Killer title, right? Well it got you to start reading so, in that way, it was a success.

It might be hard to believe these three things could have anything to do with one another, but they do. In the world of livestock farming, there is more to it than meets the eye (and nose.)

What these three things have in common is the same thing that is most important to our survival as a human race: water.

Think about a pound of beef. You can walk into any grocery store, in any city, in any state, and purchase one right now. All we think about is what to do with meat, not how it got to us in the first place. Maybe you’re envisioning what to make with a pound of beef: a great meatloaf? Two cheeseburgers? A spicy chili? Sure. But what about how that meat was raised, fed, packaged, and delivered to you? We typically don’t like to busy ourselves with thoughts about that, but that’s on us. We need to own that fault, and attempt to change it. As a responsible meat-eater – just as a responsible citizen – we should be aware of how our food ends up on our plate. It’s our obligation.

So, one pound of beef. How much water do you think it takes to produce one pound of beef?

The number you’re probably not thinking right now is about 2,200 gallons.

That’s a surprisingly high number. It sounds unrealistic – but it’s true. It takes a swimming pool amount of water to produce each pound of beef. Beef production starts the moment a calf is born. To keep it alive, the fields must be watered to produce the grain for the cattle to eat. The cow needs to drink every day. If you extrapolate these needs over the course of its entire life, it really adds up!These days, terms like ‘compostable’ and ‘biodegradable’ are used synonymously, but there are slight differences that should be noted. Something labeled ‘biodegradable’ means that microorganisms cause decomposition and assimilation. Something labeled ‘compostable’ means the material biodegrades to produce carbon dioxide, water, and humus within a finite time frame. (Humus: No, we didn’t misspell hummus. Humus is an organic component of soil.)

According to an article by The Sierra Club, the same amount of water “could produce 16 pounds of broccoli, 25 pounds of potatoes, enough wheat for 5 pounds of whole wheat bread.”

Our water is also affected by pollution from animal waste. Anything from antibiotics, hormones, chemicals from fertilizers and pesticides – all can enter the water cycle as a side effect from spraying feed crops.

Manure can severely harm river and stream ecosystems. Farmed animals produce 130 times the amount of excrement as the entire population of the United States.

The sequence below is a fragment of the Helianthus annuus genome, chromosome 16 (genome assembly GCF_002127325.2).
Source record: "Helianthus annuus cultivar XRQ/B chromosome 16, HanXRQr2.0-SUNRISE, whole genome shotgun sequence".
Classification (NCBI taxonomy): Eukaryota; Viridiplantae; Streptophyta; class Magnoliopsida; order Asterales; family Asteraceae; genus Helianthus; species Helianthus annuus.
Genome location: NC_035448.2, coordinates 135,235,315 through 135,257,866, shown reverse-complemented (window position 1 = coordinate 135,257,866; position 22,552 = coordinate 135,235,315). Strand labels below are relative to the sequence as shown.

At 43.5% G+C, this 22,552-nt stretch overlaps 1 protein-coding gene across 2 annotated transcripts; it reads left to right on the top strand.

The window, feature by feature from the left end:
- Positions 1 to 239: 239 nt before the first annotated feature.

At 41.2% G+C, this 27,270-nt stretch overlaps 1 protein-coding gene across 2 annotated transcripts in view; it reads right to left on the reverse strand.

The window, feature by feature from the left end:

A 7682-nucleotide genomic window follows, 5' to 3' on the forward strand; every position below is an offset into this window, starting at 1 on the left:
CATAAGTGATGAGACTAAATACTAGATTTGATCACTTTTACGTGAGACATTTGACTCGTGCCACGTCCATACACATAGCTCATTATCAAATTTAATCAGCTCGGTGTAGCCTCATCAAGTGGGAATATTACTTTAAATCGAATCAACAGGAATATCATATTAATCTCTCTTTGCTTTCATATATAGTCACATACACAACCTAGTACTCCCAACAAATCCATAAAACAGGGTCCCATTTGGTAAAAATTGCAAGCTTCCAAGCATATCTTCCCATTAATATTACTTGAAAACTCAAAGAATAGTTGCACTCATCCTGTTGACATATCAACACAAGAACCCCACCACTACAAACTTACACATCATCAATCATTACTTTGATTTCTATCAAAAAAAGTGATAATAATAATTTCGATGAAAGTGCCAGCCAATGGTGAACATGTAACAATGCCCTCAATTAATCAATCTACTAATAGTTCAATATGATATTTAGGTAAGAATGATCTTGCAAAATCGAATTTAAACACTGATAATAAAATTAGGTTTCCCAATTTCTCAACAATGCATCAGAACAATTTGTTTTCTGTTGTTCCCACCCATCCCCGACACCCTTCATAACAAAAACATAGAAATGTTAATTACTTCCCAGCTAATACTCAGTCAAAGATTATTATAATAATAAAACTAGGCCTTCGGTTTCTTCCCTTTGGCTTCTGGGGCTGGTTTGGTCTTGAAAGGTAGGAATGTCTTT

That’s a lot of poop, and we don’t want it in our water. But factory farms don’t have sewage treatment systems, so there’s a high likelihood that our water becomes polluted in some capacity.

Once these factory farm pollutants (nitrogen, phosphorus, antibiotics, and pesticides) reach the waterways they can wreak havoc on aquatic and human life. This polluted water can destroy topsoil, presenting problems for farmers. The water can contaminate our air. The water can kill natural populations of fish. 
Humans are not the only ones who are dependent on water to live – and we are not the only ones who are entitled to that water being clean.

In large amounts, animal waste can present problems that are more than just an inconvenience – they’re a catastrophe. More than 2 billion tons of animal manure was produced worldwide in the 1990’s. 5% of that is nitrogen content that presents a hazard to our health and the health of other living things that depend on it. So, in the 1990’s, 100 million tons of nitrogen found its way into our water… and that number has only grown since then.

What does this all have to do with cow farts?

Well, those aren’t great for the environment either. It’s a funny problem, but a real one. Farm factory cows produce an overwhelming amount of methane gas, [insert fart joke here.] Why is that so bad?

As a greenhouse gas, methane is over 20 times as potent as CO2. It might not need addressing yet, but if we do not have the clean air and water to combat the effects of the powerful methane on the environment, it is soon to become a pressing issue.

Let’s see a politician try to say ‘Cow Farts’ while keeping a straight face.

To recap, a pound of beef can feed 2 people – but the same amount of water could produce 25 pounds of potatoes, which could feed a lot more. This article isn’t about convincing you to swear off the future consumption of all beef, quite the contrary. We encourage you to source locally-raised, responsibly-farmed beef from a farmer’s market and to minimize your dependence on the mass-produced beef that ends up on the shelves of your grocery store. Believe it or not, your choices will make an impact.

Next time you have a red meat craving, either fight it or go for it. Cook a juicy steak or a jalapeño burger. But buy the beef in a way that is kind to the Earth… and enjoy it in a way that would make Ron Swanson proud.